Sue Monk Kidd


“Drinks With” is an interview series started in 2009 by Skip and Timshel Matheny, currently songwriters in the band Roman Candle. The interviews are usually done in person and discuss the creative process.

Earlier this year, Timshel Matheny met up with critically-acclaimed author Sue Monk Kidd at The Hermitage Hotel in Nashville, Tennessee. Kidd was on tour for The Invention of Wings, her new novel featuring an urban slave in 19th-century Charleston.


Matheny: Could you describe some of the daily details of your writing habit? Is it true that you read a poem with your coffee every morning? Do you get up early, do you sit in the same spot? Do you write on a pad…?

Kidd: Well, I have coffee in the kitchen with a poem. I do read a poem almost every morning. Unless I’m really, really late, I have to get my poem in. I love Derek Walcott. I love Mary Oliver. I love Rilke. I mean, there are so many poets that I love and so many more to discover. So I do that, Usually with my husband. We live in Southwest Florida on the Gulf Coast, and so after that, I’ll go for a walk along the beach. That is how I prime myself to write, and then I come back and settle in for the day.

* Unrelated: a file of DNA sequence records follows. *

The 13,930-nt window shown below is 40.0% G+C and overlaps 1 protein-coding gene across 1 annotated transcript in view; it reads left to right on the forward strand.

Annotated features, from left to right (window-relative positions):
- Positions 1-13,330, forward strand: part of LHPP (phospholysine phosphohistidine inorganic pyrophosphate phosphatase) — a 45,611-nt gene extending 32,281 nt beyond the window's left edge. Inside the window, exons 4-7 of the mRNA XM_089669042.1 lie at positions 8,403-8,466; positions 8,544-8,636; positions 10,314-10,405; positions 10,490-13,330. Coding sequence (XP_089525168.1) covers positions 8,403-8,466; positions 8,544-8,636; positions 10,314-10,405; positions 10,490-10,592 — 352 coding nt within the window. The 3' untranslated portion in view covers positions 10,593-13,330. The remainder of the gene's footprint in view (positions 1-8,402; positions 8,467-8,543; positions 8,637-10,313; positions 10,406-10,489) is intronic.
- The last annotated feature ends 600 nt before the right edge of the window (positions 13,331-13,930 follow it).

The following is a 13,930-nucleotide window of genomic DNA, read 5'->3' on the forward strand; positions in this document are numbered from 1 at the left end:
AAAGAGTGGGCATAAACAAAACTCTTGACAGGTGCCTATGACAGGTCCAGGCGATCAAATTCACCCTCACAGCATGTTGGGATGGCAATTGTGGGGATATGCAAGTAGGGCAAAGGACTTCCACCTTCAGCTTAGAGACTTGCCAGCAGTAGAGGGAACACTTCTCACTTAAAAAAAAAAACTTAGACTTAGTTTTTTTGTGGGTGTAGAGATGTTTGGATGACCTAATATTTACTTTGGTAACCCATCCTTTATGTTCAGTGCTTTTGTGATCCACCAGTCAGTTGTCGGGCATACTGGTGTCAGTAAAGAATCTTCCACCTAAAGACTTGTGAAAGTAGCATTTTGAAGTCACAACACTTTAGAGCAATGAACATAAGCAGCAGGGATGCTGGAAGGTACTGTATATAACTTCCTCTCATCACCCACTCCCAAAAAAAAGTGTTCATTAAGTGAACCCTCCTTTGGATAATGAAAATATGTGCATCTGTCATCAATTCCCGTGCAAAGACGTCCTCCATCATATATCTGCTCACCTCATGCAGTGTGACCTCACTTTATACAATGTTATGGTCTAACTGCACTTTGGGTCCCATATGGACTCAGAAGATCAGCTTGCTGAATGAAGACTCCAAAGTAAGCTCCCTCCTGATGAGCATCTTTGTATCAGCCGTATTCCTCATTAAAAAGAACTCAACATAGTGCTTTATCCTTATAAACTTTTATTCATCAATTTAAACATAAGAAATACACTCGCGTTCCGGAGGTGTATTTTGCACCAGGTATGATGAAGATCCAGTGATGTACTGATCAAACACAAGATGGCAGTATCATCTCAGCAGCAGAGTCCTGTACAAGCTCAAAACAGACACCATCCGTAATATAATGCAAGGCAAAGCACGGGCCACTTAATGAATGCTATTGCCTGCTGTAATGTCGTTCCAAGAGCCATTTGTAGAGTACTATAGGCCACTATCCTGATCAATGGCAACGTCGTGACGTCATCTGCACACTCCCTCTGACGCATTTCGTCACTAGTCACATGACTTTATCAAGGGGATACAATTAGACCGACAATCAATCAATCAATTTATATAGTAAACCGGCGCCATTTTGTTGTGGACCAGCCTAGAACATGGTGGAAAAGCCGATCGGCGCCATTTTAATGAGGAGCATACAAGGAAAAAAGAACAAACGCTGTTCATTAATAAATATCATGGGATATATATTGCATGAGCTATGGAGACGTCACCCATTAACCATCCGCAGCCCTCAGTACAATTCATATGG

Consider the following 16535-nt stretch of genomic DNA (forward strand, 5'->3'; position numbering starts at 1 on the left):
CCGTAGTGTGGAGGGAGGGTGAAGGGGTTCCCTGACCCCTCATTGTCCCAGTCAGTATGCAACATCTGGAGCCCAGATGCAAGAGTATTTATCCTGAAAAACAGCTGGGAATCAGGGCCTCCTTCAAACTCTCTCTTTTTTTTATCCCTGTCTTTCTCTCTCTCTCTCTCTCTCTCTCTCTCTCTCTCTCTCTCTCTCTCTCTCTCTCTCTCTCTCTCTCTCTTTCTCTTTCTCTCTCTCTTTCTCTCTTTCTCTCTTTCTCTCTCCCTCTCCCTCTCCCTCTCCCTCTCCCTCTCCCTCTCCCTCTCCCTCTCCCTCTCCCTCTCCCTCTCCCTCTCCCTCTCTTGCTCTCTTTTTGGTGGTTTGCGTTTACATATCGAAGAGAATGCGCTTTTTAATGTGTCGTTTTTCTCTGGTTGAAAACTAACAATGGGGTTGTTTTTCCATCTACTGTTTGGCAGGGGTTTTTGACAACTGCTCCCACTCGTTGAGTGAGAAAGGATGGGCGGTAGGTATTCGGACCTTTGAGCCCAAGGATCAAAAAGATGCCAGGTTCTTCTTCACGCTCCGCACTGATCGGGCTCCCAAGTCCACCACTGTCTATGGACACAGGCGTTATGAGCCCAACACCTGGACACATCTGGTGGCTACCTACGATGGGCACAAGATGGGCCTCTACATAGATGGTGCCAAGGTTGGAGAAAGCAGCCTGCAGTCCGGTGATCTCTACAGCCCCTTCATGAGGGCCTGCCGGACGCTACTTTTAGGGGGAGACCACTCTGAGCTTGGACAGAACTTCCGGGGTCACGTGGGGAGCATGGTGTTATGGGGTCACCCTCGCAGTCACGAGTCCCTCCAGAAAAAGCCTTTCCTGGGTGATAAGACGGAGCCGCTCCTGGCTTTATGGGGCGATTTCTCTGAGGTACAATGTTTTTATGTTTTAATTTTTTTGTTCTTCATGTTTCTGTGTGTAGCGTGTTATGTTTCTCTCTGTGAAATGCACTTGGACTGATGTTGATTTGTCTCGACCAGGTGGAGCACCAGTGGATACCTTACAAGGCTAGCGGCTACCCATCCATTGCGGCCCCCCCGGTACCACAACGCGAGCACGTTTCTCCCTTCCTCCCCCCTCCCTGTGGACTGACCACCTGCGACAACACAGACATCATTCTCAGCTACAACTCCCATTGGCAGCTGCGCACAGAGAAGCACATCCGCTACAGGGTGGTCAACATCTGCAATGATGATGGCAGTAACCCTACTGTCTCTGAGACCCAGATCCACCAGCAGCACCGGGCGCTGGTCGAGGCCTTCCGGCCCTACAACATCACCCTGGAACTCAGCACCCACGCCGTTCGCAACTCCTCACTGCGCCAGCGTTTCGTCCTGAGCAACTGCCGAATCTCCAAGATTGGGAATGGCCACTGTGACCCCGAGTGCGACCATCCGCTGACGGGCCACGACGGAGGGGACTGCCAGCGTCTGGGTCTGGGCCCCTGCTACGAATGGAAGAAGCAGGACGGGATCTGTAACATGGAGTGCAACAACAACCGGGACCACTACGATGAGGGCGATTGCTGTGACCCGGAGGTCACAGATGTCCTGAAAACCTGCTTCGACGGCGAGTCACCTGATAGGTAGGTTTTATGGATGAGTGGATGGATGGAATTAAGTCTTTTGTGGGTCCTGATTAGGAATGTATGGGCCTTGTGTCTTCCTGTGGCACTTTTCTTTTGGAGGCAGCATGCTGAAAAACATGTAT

Matheny: And then you write for the whole day?

Kidd: Yes. I write the whole day. I keep even more than “banker’s hours.” By the time I finish my walk, it is about 9:00 when I start writing. And I write until sometimes 6 p.m. or later if I’m really working into a flow, and my husband has to come drag me out. That’s a typical day.